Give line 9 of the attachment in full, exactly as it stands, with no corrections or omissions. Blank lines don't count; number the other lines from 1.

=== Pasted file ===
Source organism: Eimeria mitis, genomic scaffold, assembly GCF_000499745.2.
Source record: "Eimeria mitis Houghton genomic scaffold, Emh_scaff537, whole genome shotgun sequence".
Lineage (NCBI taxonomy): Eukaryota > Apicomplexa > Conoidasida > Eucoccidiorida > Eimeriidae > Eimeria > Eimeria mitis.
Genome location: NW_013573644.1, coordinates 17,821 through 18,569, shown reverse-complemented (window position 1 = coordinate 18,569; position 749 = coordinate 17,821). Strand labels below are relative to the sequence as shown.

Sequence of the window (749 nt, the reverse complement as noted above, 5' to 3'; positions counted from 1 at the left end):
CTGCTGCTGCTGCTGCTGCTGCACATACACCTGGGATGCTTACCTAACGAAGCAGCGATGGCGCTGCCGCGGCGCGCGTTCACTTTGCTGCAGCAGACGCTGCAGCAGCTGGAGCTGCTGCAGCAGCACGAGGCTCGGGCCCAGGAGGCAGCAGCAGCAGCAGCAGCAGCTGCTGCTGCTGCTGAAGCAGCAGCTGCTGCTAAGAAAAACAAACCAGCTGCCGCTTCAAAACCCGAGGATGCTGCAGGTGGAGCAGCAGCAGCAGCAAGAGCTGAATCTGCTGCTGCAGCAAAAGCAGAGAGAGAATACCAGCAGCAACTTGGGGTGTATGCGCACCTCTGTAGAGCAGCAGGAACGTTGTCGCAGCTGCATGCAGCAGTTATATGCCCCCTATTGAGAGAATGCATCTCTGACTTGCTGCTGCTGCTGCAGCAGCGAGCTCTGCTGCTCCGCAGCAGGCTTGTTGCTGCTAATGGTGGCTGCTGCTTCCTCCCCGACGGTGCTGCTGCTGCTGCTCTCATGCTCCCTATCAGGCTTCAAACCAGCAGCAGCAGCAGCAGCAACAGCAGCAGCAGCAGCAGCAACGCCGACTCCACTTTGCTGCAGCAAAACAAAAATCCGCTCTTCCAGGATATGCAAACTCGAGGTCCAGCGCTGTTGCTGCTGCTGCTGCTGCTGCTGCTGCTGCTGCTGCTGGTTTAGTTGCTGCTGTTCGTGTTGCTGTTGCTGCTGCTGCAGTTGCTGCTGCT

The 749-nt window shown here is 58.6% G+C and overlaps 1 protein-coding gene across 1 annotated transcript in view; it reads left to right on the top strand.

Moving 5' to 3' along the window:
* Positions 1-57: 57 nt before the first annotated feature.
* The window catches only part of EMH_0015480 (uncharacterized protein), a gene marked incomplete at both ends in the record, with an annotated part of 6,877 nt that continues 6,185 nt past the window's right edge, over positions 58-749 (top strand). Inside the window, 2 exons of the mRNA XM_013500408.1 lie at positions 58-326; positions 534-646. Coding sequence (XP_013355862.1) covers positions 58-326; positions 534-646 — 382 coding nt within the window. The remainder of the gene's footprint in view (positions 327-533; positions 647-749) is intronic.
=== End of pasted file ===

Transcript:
* Positions 1-57: 57 nt before the first annotated feature.